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Eugene Scott: Pence’s faith reason why evangelicals trust him

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Eugene Scott, Syndicated Columnist

Omarosa Manigault Newman seems to be committed to giving Celebrity Big Brother viewers hoping to hear insider dirt on the Trump White House all they could wish for.

Eugene Scott
Eugene Scott

The former West Wing staffer, who Politico reported Tuesday was fired for violating federal government policies for using the White House car service as a pickup and drop-off service, returned to the medium that first made her famous: reality TV.

Last week the former Apprentice contestant told a fellow cast member that Americans should be scared and that "it's not going to be OK."

This week, Newman, who is an ordained minister, sharpened her attacks on Vice President Pence, a respected leader among conservative white evangelicals. She told fellow contestants:

"As bad as y'all think Trump is, you would be worried about Pence," she said. "So everybody that's wishing for impeachment might want to reconsider their lives. We would be begging for days of Trump back if Pence became president."

"He's extreme," Omarosa said of the vice president. "I'm Christian. I love Jesus. But he thinks Jesus tells him to say things. I'm like, 'Jesus ain't saying that.'"

It's easy to dismiss Newman's comments as the meaningless musings of a jilted former staffer. But what concerns her about Trump's No. 2 is exactly what drew many evangelicals to support Trump in the first place -- and continue to support him. More than 80 percent of white evangelicals backed Trump and Pence in the 2016 election.

Pence has the bona fide evangelical credentials that have convinced many evangelicals that the Trump presidency is capable of guiding the nation back toward conservative Christianity.

Family Research Council President Tony Perkins, who has praised Pence for the role his faith plays in his policymaking, told Politico that evangelicals support Trump because they were "tired of being kicked around by Barack Obama and his leftists. And I think they are finally glad that there's somebody on the playground that is willing to punch the bully."

And while not a brash fighter like the president, Pence has been engaging the culture wars far longer than his boss, something celebrated by Capitol Ministries founder Ralph Drollinger.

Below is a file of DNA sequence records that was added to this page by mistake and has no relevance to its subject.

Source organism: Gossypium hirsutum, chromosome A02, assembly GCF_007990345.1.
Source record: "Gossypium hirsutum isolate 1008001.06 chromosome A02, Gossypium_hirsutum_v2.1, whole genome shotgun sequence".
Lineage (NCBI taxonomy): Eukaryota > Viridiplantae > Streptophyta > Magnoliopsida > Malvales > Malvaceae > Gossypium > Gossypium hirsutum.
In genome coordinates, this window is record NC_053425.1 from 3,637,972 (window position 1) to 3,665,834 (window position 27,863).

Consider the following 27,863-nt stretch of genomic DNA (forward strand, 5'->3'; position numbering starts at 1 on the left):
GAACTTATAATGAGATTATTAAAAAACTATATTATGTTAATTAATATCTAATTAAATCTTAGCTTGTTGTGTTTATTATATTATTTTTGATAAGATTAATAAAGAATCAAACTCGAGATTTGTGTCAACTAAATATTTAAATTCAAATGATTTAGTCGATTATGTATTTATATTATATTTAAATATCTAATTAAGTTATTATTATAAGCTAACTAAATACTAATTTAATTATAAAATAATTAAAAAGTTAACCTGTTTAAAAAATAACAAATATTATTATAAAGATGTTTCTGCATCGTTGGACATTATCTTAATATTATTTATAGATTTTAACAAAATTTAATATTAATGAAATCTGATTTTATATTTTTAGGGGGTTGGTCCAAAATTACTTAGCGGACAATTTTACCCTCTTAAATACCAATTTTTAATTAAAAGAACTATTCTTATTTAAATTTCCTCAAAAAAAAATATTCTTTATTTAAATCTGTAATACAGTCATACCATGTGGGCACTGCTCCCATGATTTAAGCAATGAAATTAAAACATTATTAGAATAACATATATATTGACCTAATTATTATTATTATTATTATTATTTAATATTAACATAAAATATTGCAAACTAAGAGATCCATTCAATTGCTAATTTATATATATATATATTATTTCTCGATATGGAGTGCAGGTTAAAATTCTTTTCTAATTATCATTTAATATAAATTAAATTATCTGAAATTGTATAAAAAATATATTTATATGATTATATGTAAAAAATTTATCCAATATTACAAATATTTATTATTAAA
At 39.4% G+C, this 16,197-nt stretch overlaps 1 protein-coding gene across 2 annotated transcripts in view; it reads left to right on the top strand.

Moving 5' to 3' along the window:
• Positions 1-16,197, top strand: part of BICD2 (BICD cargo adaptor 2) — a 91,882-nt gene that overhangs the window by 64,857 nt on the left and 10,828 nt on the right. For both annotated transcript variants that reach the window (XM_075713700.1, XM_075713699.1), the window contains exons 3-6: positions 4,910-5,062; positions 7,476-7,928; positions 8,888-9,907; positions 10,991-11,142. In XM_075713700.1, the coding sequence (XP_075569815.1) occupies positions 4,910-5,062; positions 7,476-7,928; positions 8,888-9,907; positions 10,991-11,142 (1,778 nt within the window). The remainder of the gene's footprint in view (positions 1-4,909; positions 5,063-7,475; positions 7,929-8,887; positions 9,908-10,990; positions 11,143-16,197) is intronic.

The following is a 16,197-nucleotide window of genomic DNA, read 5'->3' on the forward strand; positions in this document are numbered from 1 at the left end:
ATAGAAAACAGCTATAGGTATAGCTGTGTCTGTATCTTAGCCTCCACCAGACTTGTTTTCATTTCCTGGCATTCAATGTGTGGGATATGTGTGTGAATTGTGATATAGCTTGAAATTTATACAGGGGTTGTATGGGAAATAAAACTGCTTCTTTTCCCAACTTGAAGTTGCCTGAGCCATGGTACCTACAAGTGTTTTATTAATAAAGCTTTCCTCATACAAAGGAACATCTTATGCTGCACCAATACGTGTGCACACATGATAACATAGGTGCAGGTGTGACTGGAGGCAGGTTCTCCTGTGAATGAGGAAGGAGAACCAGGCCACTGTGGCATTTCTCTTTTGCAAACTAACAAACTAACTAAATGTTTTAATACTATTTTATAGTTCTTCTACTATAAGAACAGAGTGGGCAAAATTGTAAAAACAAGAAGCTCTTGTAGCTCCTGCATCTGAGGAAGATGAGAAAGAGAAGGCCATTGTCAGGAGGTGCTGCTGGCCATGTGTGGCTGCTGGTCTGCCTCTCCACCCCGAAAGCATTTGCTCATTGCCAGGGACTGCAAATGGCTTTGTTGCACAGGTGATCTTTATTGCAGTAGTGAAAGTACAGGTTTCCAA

CBN White House Correspondent Jennifer Wishon wrote that Drollinger sees important similarities between Pence and biblical figures like Joseph, Mordecai and Daniel -- men who served in the No. 2 position in governments during biblical times:

"Mike Pence has respect for the office. He dresses right -- like it says Joseph cleaned himself up before he went to stand before the pharaoh," he told CBN News.

"Mike Pence has uncompromising biblical tenacity and he has a loving tone about him that's not just a noisy gong or a clanging cymbal," he continued. "And then fourthly, he brings real value to the head of the nation."

It is this view of Pence that is part of why evangelicals backed Trump, a twice-divorced president accused of sexual assault, who is profane in his characterization of other Americans with whom he does not agree and does not appear to display some the same values that many conservative strands of Christianity espouse.

But the question Americans outside of evangelicalism are asking themselves is what impact could Pence's faith have on the majority of Americans who do not share his conservative Christian-based beliefs.

Pence's past views and policies on LGBT issues have become part of the story line during the Olympics after bronze medalist Adam Rippon reportedly declined the opportunity to meet with the vice president in part due to his past comments on LGBT issues.

Pence, like many conservative Christians, has expressed opposition to same-sex marriage based on his religious beliefs. The vice president's worldview is part of why gay rights organizations like the Human Rights Campaign have called the Trump White House one of the most hostile to LGBT rights.

And while at least partial credit goes to Pence for the Trump White House being called the most supportive administration of conservative evangelicals in history, Americans who do not share Pence's faith are wondering what "Make America Great Again" means for them.

Whether other Americans of faith -- or without faith -- believe Pence will advocate for their worldview in Oval Office meetings could determine just how much they support or oppose the GOP in upcoming elections.

EUGENE SCOTT is a contributor to The Washington Post and writes about identity politics for The Fix.